First Advisor

Michael L. Cummings

Term of Graduation

Spring 1983

Date of Publication


Document Type


Degree Name

Master of Science (M.S.) in Geology






Coal -- Geology -- Wyoming -- Converse County, Sedimentation and deposition -- Wyoming -- Converse County



Physical Description

1 online resource (3, ix, 85 pages)


The coal-bearing sediments of the Antelope coal field in the southcentral Powder River Basin, Wyoming were deposited in paludal and tributary subsystems of the fluvial system that existed in the basin during the early Tertiary. A depositional model for the Antelope coal field was constructed from data collected from approximately 500 drill holes that penetrated the upper 90 meters (300 feet) of the Fort Union Formation. The depositional environments were interpreted from lithologic descriptions and guidelines established in the literature.

The two main coal seams at the Antelope coal field are the Anderson and stratigraphically lower Canyon coal seams. They represent poorly-drained swamp depositional environments. Each of the coal seams exhibit splits into multiple and thinner coal seams to the southwest. The parting rocks that lie between these splits, sedimentary structures, and isopach maps of the partings indicate that crevasse splaying with lacustrine and small channel development caused the observed splits in the coal seams. Distal overbank deposits occur at the top of the Canyon seam and at the base of the Anderson seam; well-drained swamp deposits and crevasse splay, lacustrine, lacustrine delta, and small channel-fill deposits occur in between the coal seams. The rocks underlying the Canyon coal seam suggest that the area of the Antelope coal field was a poorly-drained swamp that developed into a well-drained swamp with minor small channel development. The area once again digressed to a poorly-drained swamp which was the beginning of the Canyon coal swamp. The rocks overlying the Anderson seam represent a combination of the environments mentioned above with deposits from lacustrine and well-drained swamp environments dominating.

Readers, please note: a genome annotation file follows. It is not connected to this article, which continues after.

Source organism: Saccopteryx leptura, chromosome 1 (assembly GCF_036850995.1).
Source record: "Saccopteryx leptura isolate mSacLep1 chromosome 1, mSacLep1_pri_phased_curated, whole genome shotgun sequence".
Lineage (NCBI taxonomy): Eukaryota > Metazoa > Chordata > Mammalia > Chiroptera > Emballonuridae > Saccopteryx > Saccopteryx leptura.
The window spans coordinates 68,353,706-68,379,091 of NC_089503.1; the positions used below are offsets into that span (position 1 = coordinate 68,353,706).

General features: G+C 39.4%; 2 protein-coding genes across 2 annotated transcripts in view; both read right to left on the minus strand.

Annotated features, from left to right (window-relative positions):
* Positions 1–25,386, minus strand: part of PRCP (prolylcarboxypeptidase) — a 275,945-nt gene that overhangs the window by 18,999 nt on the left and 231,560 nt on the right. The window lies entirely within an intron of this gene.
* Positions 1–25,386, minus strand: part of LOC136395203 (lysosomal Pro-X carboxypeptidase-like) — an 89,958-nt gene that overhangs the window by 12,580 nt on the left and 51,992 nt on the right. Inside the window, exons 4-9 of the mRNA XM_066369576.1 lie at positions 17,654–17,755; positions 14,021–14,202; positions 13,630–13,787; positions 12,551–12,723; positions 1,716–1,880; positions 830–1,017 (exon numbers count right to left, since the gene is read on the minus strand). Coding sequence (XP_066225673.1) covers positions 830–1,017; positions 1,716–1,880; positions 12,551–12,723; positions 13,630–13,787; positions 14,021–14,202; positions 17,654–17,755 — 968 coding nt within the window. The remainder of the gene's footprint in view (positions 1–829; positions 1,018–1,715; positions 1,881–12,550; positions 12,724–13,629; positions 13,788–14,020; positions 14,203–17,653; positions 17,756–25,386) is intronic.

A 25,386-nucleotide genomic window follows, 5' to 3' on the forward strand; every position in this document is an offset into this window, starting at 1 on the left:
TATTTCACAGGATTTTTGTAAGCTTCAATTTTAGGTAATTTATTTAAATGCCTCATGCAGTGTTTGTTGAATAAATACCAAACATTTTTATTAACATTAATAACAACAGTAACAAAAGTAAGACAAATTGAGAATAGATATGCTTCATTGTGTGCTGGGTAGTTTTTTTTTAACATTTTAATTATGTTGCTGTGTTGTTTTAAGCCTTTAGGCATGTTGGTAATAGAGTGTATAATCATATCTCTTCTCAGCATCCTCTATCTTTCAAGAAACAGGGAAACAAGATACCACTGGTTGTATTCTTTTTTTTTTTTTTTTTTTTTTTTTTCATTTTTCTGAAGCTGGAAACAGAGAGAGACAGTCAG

The observed splits in the Anderson and Canyon coal seams to the southwest at the Antelope coal field suggest that a change in the fluvial system and/or tectonic stability of the Powder River Basin occurred and affected deposition in the southcentral portion of the basin. A combination of 1) relative basin subsidence, 2) a prograding and aggrading trunk stream with a thick levee deposit, and 3) peat accumulation that kept pace with relative basin subsidence are proposed mechanisms for the formation of the thick, continuous coal seams present in the basin and a disturbance or change in any of these processes could produce the splits observed in the Anderson and Canyon coal seams at the Antelope coal field.

Syn- and post-depositional processes that have affected the coal quality and reserves at the Antelope coal field include compaction, erosion and deposition from modern stream action, and burning and oxidation of the coal seams. The position of the paleowater table during stream downcutting and erosion of the coal seams controlled the occurrence and extent of oxidation and burning.

Exploration and development of the Antelope coal deposit can be executed in a more efficient manner by using the depositional model. Future exploration drilling programs, design of the mine site, mining and marketing the coal, and later reclamation of the mined area are all affected by the depositional model.


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Persistent Identifier

1small.jpg (8322 kB)
Surficial Geologic Map of the Antelope Coal Fiield

3small.jpg (6589 kB)
Cross Section A-A'

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Fence Diagram

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